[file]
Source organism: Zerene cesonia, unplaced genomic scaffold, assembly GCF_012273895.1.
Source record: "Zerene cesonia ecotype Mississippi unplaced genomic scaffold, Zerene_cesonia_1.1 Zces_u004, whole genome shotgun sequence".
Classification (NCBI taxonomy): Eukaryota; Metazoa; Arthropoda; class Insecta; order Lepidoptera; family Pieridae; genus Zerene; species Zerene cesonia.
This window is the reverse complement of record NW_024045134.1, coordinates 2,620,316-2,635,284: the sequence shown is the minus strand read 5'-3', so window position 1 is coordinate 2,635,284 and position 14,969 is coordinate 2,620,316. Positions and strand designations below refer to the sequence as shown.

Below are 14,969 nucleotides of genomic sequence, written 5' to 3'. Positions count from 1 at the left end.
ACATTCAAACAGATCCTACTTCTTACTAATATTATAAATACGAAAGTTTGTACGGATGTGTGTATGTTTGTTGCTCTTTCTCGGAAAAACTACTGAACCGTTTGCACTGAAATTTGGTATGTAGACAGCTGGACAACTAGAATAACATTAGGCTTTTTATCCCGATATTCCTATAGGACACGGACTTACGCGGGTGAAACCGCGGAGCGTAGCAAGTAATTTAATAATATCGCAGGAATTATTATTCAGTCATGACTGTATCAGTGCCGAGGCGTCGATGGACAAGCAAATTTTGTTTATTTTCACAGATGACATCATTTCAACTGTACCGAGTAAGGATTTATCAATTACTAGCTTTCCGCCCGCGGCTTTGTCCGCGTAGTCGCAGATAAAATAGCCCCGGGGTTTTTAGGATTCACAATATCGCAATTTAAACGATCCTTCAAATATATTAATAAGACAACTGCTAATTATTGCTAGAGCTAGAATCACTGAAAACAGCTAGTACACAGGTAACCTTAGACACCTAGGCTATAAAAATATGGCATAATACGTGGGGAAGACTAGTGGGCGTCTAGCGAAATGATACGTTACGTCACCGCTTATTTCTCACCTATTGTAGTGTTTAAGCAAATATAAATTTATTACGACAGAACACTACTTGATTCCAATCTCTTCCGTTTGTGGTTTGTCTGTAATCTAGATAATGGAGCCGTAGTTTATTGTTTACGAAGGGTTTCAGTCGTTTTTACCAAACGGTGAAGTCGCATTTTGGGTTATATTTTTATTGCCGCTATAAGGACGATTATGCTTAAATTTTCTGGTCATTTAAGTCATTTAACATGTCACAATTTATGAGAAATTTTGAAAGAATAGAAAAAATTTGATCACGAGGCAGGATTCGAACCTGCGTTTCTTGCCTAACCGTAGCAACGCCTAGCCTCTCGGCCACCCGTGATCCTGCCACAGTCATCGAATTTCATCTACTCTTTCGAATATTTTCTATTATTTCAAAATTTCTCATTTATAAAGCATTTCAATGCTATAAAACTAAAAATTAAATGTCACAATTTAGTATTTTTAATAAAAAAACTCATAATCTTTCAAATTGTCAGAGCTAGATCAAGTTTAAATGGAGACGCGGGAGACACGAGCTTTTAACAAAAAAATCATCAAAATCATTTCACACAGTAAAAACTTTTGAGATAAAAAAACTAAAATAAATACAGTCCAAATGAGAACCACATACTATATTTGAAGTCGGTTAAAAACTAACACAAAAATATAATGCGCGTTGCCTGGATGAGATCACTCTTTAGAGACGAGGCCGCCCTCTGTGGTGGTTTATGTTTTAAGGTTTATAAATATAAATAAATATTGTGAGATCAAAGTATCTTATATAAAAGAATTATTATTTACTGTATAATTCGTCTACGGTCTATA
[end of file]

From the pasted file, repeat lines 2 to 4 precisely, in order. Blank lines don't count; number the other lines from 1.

Source record: "Zerene cesonia ecotype Mississippi unplaced genomic scaffold, Zerene_cesonia_1.1 Zces_u004, whole genome shotgun sequence".
Classification (NCBI taxonomy): Eukaryota; Metazoa; Arthropoda; class Insecta; order Lepidoptera; family Pieridae; genus Zerene; species Zerene cesonia.
This window is the reverse complement of record NW_024045134.1, coordinates 2,620,316-2,635,284: the sequence shown is the minus strand read 5'-3', so window position 1 is coordinate 2,635,284 and position 14,969 is coordinate 2,620,316. Positions and strand designations below refer to the sequence as shown.